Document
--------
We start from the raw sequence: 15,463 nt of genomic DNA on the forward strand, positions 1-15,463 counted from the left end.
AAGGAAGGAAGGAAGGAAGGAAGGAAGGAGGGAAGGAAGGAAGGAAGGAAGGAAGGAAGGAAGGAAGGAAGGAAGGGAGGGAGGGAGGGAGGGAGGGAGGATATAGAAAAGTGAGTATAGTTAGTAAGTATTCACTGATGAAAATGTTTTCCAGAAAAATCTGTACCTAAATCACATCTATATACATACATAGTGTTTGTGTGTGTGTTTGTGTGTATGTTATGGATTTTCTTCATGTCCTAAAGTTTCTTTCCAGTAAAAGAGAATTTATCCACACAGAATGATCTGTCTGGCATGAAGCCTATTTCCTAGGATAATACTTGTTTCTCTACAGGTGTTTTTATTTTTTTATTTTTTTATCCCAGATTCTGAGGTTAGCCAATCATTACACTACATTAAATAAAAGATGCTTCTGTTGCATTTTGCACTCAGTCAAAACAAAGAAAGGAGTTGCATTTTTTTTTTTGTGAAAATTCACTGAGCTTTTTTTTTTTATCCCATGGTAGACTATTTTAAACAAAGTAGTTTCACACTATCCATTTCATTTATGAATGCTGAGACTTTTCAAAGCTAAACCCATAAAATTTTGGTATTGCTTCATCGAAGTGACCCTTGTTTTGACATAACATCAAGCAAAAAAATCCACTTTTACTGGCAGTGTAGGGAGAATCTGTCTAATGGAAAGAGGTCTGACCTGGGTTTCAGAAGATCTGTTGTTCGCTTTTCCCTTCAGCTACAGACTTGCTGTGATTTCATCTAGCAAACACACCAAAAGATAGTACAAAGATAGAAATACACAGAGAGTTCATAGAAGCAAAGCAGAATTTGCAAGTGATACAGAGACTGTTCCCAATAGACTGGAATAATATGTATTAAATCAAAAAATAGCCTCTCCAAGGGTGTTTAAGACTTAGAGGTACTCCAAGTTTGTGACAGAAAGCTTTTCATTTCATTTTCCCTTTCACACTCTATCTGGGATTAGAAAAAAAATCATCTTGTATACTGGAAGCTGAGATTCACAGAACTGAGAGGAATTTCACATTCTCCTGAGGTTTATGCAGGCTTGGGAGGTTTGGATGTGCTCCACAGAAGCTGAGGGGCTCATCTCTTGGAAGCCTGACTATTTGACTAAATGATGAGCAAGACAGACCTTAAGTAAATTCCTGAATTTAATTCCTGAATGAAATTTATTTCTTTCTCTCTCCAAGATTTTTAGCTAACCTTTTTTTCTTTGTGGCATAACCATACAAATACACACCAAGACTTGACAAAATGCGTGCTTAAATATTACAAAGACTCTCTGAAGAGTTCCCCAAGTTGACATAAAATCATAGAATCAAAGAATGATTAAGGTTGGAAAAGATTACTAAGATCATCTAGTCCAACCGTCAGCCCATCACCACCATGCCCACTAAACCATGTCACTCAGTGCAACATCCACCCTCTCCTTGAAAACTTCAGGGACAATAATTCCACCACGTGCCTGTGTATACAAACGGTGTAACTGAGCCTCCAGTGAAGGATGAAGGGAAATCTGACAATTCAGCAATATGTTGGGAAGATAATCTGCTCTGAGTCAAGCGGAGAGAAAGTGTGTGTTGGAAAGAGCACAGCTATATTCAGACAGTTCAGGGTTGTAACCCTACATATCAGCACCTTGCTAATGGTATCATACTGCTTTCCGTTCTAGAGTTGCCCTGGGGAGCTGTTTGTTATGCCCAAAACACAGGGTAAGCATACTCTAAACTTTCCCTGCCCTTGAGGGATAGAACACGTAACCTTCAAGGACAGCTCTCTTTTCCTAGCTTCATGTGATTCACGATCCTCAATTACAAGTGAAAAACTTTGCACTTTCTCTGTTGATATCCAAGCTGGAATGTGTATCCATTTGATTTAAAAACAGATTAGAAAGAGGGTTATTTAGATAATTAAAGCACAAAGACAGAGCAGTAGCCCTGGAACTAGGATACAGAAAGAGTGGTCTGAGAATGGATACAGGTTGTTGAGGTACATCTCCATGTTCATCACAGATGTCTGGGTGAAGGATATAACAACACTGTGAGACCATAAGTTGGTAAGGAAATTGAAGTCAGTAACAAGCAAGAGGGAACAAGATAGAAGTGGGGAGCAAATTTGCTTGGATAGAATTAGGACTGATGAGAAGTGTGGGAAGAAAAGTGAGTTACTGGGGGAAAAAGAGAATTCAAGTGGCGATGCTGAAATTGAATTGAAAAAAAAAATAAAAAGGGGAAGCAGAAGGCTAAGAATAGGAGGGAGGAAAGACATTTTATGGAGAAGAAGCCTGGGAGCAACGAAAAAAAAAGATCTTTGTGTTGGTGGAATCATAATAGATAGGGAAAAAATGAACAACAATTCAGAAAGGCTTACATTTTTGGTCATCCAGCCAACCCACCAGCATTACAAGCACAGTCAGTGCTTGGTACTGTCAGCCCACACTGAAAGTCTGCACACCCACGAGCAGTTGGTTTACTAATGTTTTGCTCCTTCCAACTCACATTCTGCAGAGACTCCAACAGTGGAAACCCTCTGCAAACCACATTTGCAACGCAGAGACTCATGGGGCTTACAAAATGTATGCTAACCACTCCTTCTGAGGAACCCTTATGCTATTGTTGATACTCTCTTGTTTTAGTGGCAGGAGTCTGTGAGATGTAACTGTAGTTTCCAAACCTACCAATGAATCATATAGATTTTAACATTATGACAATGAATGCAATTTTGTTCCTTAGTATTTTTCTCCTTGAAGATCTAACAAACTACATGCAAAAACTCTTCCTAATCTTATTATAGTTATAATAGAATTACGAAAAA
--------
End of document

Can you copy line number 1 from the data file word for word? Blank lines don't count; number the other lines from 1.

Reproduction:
We start from the raw sequence: 15,463 nt of genomic DNA on the forward strand, positions 1-15,463 counted from the left end.